There’s a limit to what throwing resources at the US border can achieve. We need to shore up intelligence and immigration enforcement to ensure the integrity of a principled, rules-based approach to providing refuge to the world’s most vulnerable people.
By Christian Leuprecht, March 28, 2017
Recent media reports of desperate asylum seekers crossing the Canadian border between ports of entry in the dead of winter, some suffering terribly of exposure to the elements, have precipitated an emotionally-charged, political debate.
In line with the populist politics of the day, simplistic solutions abound: notably loud calls to deploy more resources at Canada’s land border. We are told this is needed to halt the steady trickle of migrants that have been crossing illegally, hoping for more sympathetic treatment than they might find in America.
But there are serious limits to what throwing money at the border can accomplish. On the one hand, migrants have been brazen about crossing illegally in full view of Canadian authorities, even after being warned that they would be arrested. On the other hand, enhanced enforcement at the border will hardly deter those intent on crossing. Let’s be serious: would a few more Mounties along the almost 5,000 kilometres of land border with the United States (excluding Alaska) really make a difference? Instead, scarce resources need to be allocated where they will have the greatest impact.
We need to shore up intelligence and immigration enforcement capacity to ensure fair and equitable access to protection for the world’s most vulnerable people.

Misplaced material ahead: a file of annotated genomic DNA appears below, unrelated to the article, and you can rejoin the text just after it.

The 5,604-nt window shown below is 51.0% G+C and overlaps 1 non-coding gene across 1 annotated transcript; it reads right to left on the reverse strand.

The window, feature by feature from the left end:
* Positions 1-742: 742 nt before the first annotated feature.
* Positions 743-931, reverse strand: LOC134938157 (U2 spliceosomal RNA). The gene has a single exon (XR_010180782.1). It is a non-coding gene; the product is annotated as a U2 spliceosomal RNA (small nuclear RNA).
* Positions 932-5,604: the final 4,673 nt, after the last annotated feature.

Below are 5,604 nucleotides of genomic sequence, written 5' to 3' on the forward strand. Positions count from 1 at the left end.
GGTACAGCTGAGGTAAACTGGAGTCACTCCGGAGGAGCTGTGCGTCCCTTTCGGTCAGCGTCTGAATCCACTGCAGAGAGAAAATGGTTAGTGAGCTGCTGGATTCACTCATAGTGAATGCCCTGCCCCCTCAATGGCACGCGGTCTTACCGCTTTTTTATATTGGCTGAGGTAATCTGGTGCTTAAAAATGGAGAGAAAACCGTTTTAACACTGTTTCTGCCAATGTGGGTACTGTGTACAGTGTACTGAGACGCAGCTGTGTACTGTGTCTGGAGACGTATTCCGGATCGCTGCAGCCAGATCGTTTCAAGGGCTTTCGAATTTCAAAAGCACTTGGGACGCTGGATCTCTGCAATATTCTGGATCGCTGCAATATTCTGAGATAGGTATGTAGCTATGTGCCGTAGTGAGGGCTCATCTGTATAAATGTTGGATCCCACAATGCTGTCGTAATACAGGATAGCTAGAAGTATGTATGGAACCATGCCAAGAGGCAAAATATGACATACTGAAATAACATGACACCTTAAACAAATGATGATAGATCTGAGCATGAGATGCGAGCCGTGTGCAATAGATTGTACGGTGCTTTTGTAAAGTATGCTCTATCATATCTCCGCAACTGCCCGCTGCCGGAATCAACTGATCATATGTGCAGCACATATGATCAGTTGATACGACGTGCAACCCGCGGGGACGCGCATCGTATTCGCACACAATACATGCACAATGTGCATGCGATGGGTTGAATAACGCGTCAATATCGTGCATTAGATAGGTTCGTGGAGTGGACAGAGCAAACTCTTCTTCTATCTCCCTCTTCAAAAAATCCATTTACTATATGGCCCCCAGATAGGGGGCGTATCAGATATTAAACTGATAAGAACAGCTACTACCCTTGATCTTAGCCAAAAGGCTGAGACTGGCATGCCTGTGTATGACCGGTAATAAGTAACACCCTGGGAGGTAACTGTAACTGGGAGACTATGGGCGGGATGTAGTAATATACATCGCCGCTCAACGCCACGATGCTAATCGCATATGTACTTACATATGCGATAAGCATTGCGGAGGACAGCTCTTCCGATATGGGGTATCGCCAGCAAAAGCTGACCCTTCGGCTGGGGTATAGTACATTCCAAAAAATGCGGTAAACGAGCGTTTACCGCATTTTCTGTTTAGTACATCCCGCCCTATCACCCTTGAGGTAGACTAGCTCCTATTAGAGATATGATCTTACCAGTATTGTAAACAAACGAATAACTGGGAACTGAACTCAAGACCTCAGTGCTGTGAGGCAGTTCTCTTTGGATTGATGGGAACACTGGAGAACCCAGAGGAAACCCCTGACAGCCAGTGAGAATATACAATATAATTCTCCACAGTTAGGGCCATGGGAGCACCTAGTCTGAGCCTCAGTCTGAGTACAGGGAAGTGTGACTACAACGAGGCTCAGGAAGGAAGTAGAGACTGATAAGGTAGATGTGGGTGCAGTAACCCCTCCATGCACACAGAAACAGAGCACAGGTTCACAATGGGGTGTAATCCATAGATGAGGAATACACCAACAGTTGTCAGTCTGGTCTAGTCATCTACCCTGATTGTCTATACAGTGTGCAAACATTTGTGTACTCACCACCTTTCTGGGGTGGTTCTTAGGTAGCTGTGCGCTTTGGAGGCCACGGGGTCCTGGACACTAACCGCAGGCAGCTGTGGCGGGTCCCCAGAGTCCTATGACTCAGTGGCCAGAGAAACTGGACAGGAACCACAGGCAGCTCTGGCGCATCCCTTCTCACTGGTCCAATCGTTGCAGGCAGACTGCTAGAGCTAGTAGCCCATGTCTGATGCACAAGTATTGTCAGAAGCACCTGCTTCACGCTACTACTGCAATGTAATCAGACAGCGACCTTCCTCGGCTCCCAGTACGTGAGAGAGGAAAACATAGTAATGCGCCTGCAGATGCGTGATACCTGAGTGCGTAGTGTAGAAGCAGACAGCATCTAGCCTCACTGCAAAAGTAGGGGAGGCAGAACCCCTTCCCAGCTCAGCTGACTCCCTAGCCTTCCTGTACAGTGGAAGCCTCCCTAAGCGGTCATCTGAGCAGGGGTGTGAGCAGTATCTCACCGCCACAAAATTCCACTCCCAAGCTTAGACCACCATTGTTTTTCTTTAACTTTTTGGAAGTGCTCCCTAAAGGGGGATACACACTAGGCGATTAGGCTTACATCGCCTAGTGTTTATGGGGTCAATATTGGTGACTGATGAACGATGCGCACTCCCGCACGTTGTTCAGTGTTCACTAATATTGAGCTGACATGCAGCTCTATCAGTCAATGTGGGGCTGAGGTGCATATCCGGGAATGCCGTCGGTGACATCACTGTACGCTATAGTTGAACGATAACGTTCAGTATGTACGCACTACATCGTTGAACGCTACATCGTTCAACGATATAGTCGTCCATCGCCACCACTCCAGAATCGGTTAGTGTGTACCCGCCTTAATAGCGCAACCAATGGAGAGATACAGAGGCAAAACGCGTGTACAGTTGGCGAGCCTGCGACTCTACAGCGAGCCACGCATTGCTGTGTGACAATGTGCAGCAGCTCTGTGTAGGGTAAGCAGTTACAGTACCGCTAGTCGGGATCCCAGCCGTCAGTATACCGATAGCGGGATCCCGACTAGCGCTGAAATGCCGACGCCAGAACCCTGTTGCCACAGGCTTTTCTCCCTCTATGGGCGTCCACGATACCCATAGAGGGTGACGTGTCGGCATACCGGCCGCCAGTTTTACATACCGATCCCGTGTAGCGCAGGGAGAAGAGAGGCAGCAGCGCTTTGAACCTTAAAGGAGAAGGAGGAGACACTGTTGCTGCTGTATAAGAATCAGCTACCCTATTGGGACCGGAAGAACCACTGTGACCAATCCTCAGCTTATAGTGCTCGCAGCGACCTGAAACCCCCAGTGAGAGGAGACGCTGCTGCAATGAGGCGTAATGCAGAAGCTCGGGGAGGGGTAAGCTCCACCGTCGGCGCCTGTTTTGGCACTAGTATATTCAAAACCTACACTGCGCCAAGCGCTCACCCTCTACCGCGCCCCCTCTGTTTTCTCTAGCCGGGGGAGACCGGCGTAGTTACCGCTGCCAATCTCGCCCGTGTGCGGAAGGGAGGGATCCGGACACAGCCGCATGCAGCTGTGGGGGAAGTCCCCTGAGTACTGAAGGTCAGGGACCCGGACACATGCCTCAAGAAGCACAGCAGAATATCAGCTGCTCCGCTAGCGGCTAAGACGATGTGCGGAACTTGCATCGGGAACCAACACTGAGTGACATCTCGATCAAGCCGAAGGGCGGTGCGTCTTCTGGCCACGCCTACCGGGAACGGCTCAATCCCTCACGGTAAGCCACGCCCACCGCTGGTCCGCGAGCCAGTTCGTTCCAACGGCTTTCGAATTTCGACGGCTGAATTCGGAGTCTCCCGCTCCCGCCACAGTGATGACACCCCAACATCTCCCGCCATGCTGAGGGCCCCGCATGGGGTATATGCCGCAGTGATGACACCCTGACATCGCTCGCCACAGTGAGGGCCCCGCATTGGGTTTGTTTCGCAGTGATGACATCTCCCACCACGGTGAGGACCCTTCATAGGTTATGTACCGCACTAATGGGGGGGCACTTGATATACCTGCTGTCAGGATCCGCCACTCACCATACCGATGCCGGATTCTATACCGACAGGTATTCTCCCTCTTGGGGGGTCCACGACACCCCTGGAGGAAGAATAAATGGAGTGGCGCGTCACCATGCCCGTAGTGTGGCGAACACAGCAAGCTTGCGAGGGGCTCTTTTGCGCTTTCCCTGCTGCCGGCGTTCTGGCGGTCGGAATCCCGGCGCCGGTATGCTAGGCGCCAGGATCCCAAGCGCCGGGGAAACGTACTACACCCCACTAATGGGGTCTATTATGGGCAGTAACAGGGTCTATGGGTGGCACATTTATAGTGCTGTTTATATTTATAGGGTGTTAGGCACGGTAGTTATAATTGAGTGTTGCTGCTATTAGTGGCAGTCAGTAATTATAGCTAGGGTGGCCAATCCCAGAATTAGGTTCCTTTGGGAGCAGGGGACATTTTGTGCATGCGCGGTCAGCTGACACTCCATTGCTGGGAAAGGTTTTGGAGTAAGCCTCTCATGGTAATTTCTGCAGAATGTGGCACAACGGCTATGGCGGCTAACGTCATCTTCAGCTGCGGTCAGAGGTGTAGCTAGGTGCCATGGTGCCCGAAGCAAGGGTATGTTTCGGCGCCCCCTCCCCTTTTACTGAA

Canada should be concentrating (and surging) its resources beyond (rather than at) the border. We need to shore up intelligence and immigration enforcement capacity to ensure fair and equitable access to protection for the world’s most vulnerable people. Once irregulars are at the border, it is too late: In a 21st century world where flows of people, goods, money, and data are global, the border no longer offers a line of defence, merely a line of jurisdiction.
So what can we do?
First, Canadians need to realize that immigration is actually a national security policy, arguably Canada’s most important one. We need to grow immigration levels, but in a way that balances fairness, equity, safety and prosperity. Countries that do not act strategically to counter the effects of population aging will eventually pay a heavy price that is not readily reversible.
On a per capita basis, at just under 1 percent of Canada’s population, Canada takes in more immigrants than any other G7 country – currently 300,000 a year – and more than just about any other democracy. On a per capita basis, Canada also already has among the highest refugee resettlement ratios in the world: one of every 10 refugees worldwide who is resettled. What are we doing right? Canada’s strategy hinges on a careful balance among highly skilled economic migrants, family reunification, and refugees. All three of these categories are commonly misunderstood.
And unlike much of the rest of the world, Canada does not really take in refugees: it welcomes future Canadians.
The initial generation of economic migrants may fill labour-market gaps, but because they tend to incur higher health, social, and education costs than established Canadians, and because they are usually intent on bringing spouses, children, elderly parents and extended family members with lesser skills, the initial benefit to Canada is, at best, a wash; the real benefit accrues from well-integrated, well-educated subsequent generations. And unlike much of the rest of the world, Canada does not really take in refugees: it welcomes future Canadians. In Europe, the (unrealistic) expectation is that people who seek asylum will eventually return to their country of origin. By contrast, neither Canadians nor refugees themselves expect them to return to their former homes.